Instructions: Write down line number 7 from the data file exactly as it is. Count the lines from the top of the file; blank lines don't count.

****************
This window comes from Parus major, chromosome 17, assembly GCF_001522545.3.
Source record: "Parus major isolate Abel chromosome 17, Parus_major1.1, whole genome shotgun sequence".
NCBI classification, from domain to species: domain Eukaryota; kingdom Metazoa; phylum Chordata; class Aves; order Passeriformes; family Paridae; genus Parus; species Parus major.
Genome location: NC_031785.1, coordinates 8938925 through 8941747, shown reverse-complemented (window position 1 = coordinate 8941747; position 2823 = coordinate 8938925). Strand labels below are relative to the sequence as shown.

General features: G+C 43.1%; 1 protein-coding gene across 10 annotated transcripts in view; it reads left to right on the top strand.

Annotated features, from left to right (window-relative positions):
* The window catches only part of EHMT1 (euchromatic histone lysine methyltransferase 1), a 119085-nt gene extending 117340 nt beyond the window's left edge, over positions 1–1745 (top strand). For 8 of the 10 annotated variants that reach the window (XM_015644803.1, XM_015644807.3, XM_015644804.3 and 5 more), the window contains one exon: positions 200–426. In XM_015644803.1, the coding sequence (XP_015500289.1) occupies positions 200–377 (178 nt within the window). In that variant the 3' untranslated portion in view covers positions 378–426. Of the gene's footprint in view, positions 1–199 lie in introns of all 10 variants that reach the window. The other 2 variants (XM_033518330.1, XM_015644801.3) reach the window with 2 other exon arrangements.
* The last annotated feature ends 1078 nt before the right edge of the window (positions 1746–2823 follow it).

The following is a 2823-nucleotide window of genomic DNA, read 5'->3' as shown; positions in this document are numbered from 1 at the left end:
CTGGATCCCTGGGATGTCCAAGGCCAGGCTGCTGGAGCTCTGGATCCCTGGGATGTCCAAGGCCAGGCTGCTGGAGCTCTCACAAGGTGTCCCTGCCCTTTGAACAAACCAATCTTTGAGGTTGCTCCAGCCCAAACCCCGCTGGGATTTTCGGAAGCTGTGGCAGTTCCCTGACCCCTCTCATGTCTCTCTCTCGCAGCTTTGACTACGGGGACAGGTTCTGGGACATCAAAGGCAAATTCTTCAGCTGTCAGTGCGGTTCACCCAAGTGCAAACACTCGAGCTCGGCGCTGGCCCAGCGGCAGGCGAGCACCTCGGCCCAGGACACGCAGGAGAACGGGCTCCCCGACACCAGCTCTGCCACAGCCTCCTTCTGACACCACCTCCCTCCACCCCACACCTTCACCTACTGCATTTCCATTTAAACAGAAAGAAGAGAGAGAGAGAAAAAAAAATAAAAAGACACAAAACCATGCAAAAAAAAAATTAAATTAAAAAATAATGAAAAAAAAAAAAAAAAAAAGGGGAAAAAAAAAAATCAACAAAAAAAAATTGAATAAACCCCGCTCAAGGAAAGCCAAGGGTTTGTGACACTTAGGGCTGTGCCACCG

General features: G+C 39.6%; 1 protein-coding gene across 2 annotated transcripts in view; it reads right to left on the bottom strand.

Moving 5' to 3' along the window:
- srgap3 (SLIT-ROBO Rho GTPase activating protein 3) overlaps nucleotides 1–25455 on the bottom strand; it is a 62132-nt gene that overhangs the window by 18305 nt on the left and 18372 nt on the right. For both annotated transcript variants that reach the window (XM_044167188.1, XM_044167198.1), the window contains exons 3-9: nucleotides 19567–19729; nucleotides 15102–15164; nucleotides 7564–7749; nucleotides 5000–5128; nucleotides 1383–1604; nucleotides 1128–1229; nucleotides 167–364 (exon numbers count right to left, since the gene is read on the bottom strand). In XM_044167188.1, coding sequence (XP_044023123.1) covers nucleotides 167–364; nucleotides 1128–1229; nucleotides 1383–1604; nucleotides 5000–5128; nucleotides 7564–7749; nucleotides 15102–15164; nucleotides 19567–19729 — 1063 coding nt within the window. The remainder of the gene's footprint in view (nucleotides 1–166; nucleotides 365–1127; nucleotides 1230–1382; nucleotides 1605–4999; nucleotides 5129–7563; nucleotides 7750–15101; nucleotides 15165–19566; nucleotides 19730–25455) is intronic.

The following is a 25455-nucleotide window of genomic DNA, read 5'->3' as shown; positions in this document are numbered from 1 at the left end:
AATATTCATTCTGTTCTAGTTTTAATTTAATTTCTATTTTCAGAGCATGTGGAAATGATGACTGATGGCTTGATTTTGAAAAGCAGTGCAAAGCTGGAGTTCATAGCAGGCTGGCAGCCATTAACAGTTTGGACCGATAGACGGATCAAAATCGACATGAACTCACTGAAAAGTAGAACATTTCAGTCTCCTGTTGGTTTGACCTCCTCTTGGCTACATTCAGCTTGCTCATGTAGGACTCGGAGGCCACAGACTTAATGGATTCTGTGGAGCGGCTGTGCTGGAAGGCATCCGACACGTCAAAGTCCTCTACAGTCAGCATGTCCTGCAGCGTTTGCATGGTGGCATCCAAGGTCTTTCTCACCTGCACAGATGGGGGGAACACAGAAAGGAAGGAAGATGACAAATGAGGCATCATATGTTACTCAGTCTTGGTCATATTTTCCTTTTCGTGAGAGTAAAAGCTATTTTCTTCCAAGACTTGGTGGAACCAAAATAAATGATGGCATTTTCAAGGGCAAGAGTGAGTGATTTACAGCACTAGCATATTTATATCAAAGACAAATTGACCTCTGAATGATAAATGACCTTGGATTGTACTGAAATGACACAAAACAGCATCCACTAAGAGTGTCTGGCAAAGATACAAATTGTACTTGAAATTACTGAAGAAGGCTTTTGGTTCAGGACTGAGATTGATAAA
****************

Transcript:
* The window catches only part of EHMT1 (euchromatic histone lysine methyltransferase 1), a 119085-nt gene extending 117340 nt beyond the window's left edge, over positions 1–1745 (top strand). For 8 of the 10 annotated variants that reach the window (XM_015644803.1, XM_015644807.3, XM_015644804.3 and 5 more), the window contains one exon: positions 200–426. In XM_015644803.1, the coding sequence (XP_015500289.1) occupies positions 200–377 (178 nt within the window). In that variant the 3' untranslated portion in view covers positions 378–426. Of the gene's footprint in view, positions 1–199 lie in introns of all 10 variants that reach the window. The other 2 variants (XM_033518330.1, XM_015644801.3) reach the window with 2 other exon arrangements.